For a more general overview of Opportunity Zones, please read my February 2019 blog post, “Everything You Need to Know About ‘Opportunity Zones.’”
In summary, new or expanding businesses located in an Opportunity Zone can potentially enjoy the following two tax benefits: a) Deferral of gain on new investments in such business until December 31, 2026; and b) Avoidance of gain after holding such assets for ten (10) years. In addition, an investor will receive a step-up in basis of 10% of the investment after holding the investment for five (5) years and an additional 5% step-up after seven (7) years.
I am a developer. How does the incentive help me fund projects in an Opportunity Zone?
The Opportunity Zone Tax Incentive can lower the cost of equity for expanding or improving businesses located inside an opportunity zone. The deferral portion of the incentive lowers the cost of equity by about 400 basis points, while the avoidance portion is a function of the exit price after the ten (10) year hold.
Project developers that can place qualified equity (“OZ Equity”) can, generally, reduce their cost of equity by at least 400 basis points.
Here is how that reduction looks in the commercial real estate context. A typical commercial real estate development with a credit worthy tenant might command a return on equity of 10% and require equity for 35% of the project’s cost. At a debt rate of 5%, the project would have a weighted cost of capital of 7.25%. If the OZ Equity will take a return of 6% and comprise 20% of the equity stack, the weighted cost of equity drops to 6.45%.
What are the legal concerns of raising Opportunity Zone equity?
Limited partnership and LLC interests are generally presumed to be securities, and therefore subject to the Securities Act of 1933 and applicable state regulation due to classification as investment contracts.
Montana has taken a broad view as to what constitutes an investment contract, going so far as to classify certain tenant-in-common interests as a “security” subject to regulation.
Promoters and developers may also be subject to registration as investment companies or classification as investment advisors.
What role does Site Control play?
The unique geographic parameters of the incentive place a premium on-site availability and selection. Developers should consider a number of strategies to enhance site viability and availability. Here are a few considerations and strategies:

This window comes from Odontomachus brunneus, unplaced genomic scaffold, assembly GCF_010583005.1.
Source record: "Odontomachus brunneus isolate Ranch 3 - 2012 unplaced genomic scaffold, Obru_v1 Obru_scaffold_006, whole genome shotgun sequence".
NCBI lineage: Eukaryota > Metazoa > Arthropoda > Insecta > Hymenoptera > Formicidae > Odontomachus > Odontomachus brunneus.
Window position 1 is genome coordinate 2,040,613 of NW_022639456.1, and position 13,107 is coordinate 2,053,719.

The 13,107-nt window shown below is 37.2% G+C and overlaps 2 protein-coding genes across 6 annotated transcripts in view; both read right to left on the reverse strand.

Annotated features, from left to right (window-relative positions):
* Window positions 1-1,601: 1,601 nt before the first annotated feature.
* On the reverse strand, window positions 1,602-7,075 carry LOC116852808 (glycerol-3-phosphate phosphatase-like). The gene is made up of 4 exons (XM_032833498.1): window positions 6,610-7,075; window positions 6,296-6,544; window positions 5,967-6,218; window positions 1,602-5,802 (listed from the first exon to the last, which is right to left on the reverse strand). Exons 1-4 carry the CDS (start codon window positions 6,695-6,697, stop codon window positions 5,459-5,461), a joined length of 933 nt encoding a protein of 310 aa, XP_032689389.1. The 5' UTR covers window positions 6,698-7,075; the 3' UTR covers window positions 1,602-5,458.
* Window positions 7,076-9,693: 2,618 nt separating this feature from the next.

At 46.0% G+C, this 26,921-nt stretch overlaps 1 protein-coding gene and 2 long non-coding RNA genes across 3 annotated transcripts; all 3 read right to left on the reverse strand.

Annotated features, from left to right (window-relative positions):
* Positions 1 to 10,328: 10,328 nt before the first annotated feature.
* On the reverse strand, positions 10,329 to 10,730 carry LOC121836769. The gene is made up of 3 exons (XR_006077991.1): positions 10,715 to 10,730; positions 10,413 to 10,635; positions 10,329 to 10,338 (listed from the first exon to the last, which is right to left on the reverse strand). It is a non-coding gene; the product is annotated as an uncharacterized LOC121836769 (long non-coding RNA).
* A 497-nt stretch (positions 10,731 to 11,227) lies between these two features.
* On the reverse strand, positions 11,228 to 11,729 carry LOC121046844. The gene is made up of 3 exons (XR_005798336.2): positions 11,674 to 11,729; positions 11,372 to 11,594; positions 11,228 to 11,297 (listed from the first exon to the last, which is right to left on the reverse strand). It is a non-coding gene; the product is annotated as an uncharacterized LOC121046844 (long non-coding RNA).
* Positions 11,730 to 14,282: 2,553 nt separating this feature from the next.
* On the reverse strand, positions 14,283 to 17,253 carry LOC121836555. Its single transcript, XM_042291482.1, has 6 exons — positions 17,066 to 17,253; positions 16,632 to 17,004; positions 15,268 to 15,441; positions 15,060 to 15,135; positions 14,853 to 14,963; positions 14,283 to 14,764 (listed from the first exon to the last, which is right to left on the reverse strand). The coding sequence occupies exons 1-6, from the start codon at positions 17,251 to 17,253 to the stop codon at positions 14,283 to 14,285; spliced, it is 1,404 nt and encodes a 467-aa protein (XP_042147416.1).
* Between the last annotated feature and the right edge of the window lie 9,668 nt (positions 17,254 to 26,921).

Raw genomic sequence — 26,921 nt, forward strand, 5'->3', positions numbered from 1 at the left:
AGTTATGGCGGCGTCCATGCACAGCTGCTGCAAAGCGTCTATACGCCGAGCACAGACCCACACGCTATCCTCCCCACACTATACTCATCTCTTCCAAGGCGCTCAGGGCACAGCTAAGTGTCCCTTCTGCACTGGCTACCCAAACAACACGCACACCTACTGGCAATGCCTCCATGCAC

- Use of long-term ground leases to lower land acquisition costs or to address related party issues with acquisition.
- Pooling arrangements with adjacent property owners to increase project size.
- Option Agreements.
- Managing price inflation.
Site control will generally be the first step in a project pipeline and critically should come before any OZ Equity is placed.
How will the incentive work in a typical project?
- Allows for the OZ Fund to be raised organically or for an existing OZ Fund to acquire an interest.
- OZ Fund can potentially “swap” in and out of OZ business.
- Developer/Sponsor retains control of development.
Allows for traditional equity. Traditional equity has value given the zero capital accounts of the OZ equity.
How long is the incentive applicable?
Of the three tax incentives offered by the OZ incentive, only the deferral incentive is perishable in the near-term. Applicable deferred gain must be recognized on December 31, 2026. So, the longer an investor waits to invest, the smaller the avoidance period.
An investor that acquires an Opportunity Fund interest after December 30, 2019, will not be able to apply the 5% basis step-up to their avoided gain. However, pursuant to the Second Tranche of proposed regulations, if the Opportunity Fund is a partnership (and presumably also an S Corporation) this step-up will be available to the taxpayer to offset items of income, loss, deduction, or credit which are distributed to the owner of the interest in a qualified Opportunity Fund.
What types of businesses qualify for the incentive despite conducting activity outside of a Zone?
The Second Tranche of Regulations proposes three independent safe harbors for when an operating business that conducts activity/commerce that is in part outside of a zone will qualify as an Opportunity Zone Business. Here are those tests:
- 50% of services as measured in hours performed by independent contractors and employees for the Opportunity Zone Business must occur within the Zone.
- 50% of compensation for services performed by independent contractors and employees for the Opportunity Zone Business must be made with respect to activity within the Zone.
50% of the Opportunity Zone Business’s gross income must be derived from tangible property located in the opportunity zone and “management and operational” functions of the business within the zone.
Worden Thane P.C. has a strong Business and Tax Law practice. Please feel free to contact Ross P. Keogh for advice on Opportunity Zones and how to benefit from them.